A female homicide detective who was demoted to uniform patrol has sued Salt Lake City and a police sergeant for allegedly violating her rights of association, free speech, property and due process.

Jill D. Candland filed suit in federal court on Monday alleging that her demotion was "in retaliation of Candland's union involvement, her gender and in violation of her constitutional rights."Candland has worked for the department since 1982, was assigned to be a homicide detective in 1989 and was transferred back to uniform patrol in 1997. She has served as vice president of the Salt Lake Police Association since 1989 and is association president.

She is asking $5.5 million in damages, legal fees and other costs.

The lawsuit also accuses Police Chief Ruben Ortega of engaging in "a systematic scheme to destroy" the 500-member police association.

"Chief Ortega and his administration have engaged in a pattern of conduct to intentionally deplete the Association's resources," the lawsuit said. "For instance, members of the Association are being disciplined for off-duty conduct which has no connection with their duties or job performances. The discipline being imposed is clearly disproportionate with the Department's past practices."

The lawsuit also claims that police officers have had to hire attorneys to appeal their disciplinary actions while the police department gets free help.

"The Association has been informed that the changes in disciplinary practices were made in large part to `bankrupt' the Association and its members," the lawsuit said. "Chief Ortega has stated that the money the Department has spent on attorney's fees is a `drop in the bucket' compared to the amount of legal fees spent breaking the union in Phoenix," where Ortega was police chief from 1980 to 1991.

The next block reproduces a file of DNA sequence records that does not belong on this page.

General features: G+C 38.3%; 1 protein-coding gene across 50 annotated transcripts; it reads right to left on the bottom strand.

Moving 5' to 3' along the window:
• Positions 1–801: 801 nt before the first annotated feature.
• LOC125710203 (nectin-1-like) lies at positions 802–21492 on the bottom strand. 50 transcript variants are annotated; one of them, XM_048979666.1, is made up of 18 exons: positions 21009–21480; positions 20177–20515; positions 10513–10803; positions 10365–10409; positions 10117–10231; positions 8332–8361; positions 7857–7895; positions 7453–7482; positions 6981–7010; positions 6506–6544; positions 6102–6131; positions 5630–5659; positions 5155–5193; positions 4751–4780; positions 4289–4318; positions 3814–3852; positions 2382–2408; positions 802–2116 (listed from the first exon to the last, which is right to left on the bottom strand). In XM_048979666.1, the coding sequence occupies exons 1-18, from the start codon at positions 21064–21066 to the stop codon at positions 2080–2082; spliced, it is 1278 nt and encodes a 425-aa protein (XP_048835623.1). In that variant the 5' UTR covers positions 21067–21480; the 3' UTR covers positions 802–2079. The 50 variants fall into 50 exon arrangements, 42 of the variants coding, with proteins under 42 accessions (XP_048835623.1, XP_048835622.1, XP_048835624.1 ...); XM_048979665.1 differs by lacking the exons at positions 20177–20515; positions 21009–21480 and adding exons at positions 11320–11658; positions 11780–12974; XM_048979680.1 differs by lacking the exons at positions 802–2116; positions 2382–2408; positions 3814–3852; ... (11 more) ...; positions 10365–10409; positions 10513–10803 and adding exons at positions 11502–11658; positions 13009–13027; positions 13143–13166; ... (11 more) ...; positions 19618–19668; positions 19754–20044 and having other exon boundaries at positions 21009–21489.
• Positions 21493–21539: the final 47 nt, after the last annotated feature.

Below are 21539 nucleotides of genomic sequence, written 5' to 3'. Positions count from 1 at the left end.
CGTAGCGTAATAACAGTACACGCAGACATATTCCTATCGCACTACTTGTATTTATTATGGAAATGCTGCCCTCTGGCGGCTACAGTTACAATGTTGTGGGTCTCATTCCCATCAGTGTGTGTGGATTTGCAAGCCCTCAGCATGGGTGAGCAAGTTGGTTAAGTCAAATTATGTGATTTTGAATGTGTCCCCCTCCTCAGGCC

Ortega is out of town and was unavailable for comment Tuesday.

Salt Lake City Attorney Roger Cutler said on Tuesday that city officials have not been served with legal papers and therefore could not comment.

Candland also named Salt Lake Police Sgt. Jerry Mendez in her lawsuit.

"Mendez has ridiculed, demeaned, harassed and discriminated against Cand-land based on her gender," the lawsuit said.

The lawsuit said Mendez referred to Candland in derogatory terms, treated her differently, denied her overtime and had her transferred from homicide to patrol partly because she is female.

But the issues outlined in the lawsuit have a larger context, Candland said Tuesday. Ortega has demonstrated a pattern of violating officers' rights, she said.

"It's about a whole pattern of cronyism, discrimination, retaliation, abuses, a double standard and a total disregard for our Constitutional rights," Candland said. "When an officer pins on a badge, they shouldn't give up their Constitutional rights."

Candland said her run-ins with the department last year, on which the lawsuit is based, was the straw that broke the camel's back from the union's perspective. Efforts to resolve officer's grievances through department channels have traditionally failed, she said.

"We regret that (the lawsuit) is the action we have to take, but from this point on we'll address our concerns in the courts because that appears to be the only avenue that will listen to us and give us justice," Candland said.

A police union survey of its membership conducted in 1997 showed an overwhelming majority wanted a new police chief. But Mayor Deedee Corradini expressed confidence in Ortega's leadership and said that both labor and management could repair their relationship.

Ortega's relationship with the police department in Phoenix was even more acrimonious.

When Ortega was hired for Salt Lake City in 1992, Mike Petchel, president of the Phoenix Law Enforcement Association, refused to talk to the Deseret News but made it clear that the two had not gotten along.